Learning how to assemble a skateboard isn’t very hard. You can easily build a functioning skateboard whether you’re a pro skater or beginner. Here, you’ll learn everything you need to know to make your own skateboard without needing help. I’ll guide you to the right materials, parts, and tools and explain how to handle every step of the process. I’ll help you craft a self-assembled skateboard you’ll bond with instantly.
- Different Kinds of Skateboards
- 2. Regular Skateboards
- 3. Longboards
- Pre-assembled Skateboards Vs Building from Scratch
- What’s the best skateboard brand?
- How Much Does a Good Skateboard Cost?
- How to Assemble Your Own Skateboard (Easily)
- Materials and Tools Needed to Assemble a Skateboard
- Other Things You May Need
- Step #1: Grip Your Skateboard
- Step #2: Trim Excess Griptape Off
- Step #3: Poke Holes in the Griptape
- Step #4: Install Bearings into the Wheels
- Step #5: Attach the Wheels to the Trucks
- Step #6: Mount the Trucks on the Deck
- Step #7: Test Your Skateboard
- How Long Does a Skateboard Last?
- Final Thoughts on How to Assemble a Skateboard
Different Kinds of Skateboards
The skateboard market offers three main types of skateboards namely:
- Penny skateboards
- Regular skateboards
A joke among skateboarders goes “A Penny board breaks your ankles, a longboard breaks your spine, and a skateboard your wrists.” Well, it’s a joke, but tell you what? Everyone falls.
So, wear protective gear before jumping on your board, especially if you’re a beginner. Or if you’re re-igniting your love for skateboarding after a long hiatus. Grab the right helmet for a big head or a standard-sized one, knee pads, wrist pads, and elbow guards.
Now, let’s briefly look at each of these boards.
1. Penny Skateboards
Penny boards are the smallest boards you can find, and the name Penny is actually a brand name. A company based out in Australia (established in 2010) popularized these boards to the point where everyone considers every small plastic board a Penny board.
Think of Rollerblade and how products made by brands other than Rollerblade are still referred to as Rollerblades.
A 5-year kid, Ben Mackay invented Penny Skateboards. When his father bought him a small, plastic skateboard from a yard sale, he loved it instantly.
He painted the board blue and white (stripes) and even constructed a kick ramp in the garage. Soon, the small boy was skating every skatable thing and obstacle around the neighborhood.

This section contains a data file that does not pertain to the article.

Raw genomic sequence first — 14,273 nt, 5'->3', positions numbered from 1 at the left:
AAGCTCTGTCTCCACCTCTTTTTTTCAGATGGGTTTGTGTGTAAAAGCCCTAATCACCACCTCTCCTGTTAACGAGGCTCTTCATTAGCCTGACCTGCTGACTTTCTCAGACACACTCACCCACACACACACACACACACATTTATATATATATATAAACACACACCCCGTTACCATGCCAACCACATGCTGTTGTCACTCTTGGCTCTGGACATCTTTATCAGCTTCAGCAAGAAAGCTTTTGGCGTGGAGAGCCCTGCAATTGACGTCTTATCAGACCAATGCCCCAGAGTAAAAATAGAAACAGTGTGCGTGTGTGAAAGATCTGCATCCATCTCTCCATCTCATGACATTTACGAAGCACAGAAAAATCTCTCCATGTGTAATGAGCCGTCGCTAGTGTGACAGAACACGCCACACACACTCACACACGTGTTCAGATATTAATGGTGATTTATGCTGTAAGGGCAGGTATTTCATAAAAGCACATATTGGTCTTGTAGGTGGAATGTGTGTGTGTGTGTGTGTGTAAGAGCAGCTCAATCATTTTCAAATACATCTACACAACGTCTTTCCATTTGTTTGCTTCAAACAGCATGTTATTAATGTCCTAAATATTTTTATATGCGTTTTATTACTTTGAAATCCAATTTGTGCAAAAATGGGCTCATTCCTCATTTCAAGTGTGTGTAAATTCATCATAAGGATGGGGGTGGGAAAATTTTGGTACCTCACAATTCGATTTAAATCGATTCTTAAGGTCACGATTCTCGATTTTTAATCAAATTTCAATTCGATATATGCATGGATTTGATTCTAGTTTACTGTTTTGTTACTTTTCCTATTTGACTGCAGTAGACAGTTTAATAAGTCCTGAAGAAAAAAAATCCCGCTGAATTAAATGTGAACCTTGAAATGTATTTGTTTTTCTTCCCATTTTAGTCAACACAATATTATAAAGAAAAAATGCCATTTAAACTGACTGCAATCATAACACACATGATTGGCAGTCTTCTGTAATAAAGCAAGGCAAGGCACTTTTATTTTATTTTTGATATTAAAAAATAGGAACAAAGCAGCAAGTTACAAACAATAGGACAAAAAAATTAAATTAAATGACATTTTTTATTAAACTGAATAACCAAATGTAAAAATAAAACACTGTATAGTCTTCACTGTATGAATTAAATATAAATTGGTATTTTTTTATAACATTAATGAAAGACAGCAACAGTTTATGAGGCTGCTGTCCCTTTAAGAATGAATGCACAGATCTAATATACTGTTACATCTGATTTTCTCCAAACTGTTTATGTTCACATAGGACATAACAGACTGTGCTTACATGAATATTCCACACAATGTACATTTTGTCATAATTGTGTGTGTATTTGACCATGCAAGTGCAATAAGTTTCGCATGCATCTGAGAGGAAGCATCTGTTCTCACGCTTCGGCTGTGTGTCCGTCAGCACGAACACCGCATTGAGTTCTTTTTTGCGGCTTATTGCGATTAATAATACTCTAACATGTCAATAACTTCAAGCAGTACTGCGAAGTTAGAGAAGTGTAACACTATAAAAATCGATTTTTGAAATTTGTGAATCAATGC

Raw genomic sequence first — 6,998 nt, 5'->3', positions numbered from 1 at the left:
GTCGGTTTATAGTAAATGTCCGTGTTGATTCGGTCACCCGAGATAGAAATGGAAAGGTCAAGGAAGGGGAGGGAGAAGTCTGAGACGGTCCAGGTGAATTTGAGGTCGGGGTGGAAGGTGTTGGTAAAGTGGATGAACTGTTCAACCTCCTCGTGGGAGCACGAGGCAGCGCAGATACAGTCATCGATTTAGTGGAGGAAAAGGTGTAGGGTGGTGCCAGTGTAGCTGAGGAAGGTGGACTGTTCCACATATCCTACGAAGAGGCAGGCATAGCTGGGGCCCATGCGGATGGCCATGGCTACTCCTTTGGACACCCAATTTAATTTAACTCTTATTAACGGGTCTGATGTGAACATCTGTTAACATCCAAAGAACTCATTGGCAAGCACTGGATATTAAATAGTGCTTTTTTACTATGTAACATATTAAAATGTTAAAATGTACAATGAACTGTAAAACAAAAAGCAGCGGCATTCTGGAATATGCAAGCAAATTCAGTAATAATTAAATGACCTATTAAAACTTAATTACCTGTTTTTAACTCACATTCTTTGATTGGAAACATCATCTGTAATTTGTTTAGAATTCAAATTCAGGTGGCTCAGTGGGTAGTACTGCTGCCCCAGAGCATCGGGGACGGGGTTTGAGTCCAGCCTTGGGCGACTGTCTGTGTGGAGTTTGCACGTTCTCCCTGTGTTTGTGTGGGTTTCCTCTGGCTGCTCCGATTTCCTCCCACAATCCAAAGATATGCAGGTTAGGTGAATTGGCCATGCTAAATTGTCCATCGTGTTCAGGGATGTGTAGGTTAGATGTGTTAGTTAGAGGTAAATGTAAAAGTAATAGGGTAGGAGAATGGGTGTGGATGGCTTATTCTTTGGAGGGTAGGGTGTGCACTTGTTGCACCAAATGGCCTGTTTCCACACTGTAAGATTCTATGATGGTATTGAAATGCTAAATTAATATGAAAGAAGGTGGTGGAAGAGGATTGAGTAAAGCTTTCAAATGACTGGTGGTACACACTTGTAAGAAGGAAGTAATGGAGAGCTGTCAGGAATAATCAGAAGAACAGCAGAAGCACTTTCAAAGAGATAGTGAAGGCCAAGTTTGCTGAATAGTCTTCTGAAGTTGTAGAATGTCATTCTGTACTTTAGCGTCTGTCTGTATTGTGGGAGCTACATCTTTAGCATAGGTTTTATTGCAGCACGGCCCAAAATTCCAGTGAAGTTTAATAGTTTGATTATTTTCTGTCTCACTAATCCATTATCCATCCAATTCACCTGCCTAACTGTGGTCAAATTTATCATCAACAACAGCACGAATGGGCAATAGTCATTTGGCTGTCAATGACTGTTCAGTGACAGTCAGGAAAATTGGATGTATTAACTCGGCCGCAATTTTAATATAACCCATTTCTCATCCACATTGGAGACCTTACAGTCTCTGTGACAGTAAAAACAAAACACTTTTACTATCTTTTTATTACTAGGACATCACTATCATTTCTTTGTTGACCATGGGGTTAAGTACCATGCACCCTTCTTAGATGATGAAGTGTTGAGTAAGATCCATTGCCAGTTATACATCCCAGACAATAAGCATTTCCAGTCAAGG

Thirty years later, Mackay founded a skateboard making company that perfected the plastic board, popularizing it all over the planet. So, it’s a product birthed by passion for skateboarding.
Penny boards couple together cruiser wheels (big, soft wheels about 55mm to 65mm) with cruiser trucks and a fairly small plastic deck. Small, lightweight, and plastic is probably the most accurate way to think of Penny boards. And as you might expect, they’re more affordable than either regular skateboards or longboards.
These boards come in 4 different sizes: 22″, 27″, 32″, 36″ in length, so there’s a board for pretty much for everyone.
Typically, these boards have a tail and no nose. Also called banana or nickel boards, Penny boards are mainly used for cruising short distances. But you can also pull off tricks with it, except it’s pretty difficult for most people.
2. Regular Skateboards
Most skaters ride regular skateboards. These boards come with a tail and a nose. Think of these as the middle option between longboards and Penny boards.
These boards let you have both of two worlds — doing tricks and cruising. Anyone who’s thinking of learning a few skateboarding tricks should definitely go with a skateboard.
I’ll focus on how to assemble a skateboard from scratch rather than a Penny or longboard.
These boards run on small and medium-sized wheels, typically 50mm to 60mm. However, you can use larger wheels on them if you’re ok with raising the center of gravity via riser pads. Remember, higher CoG means less stability.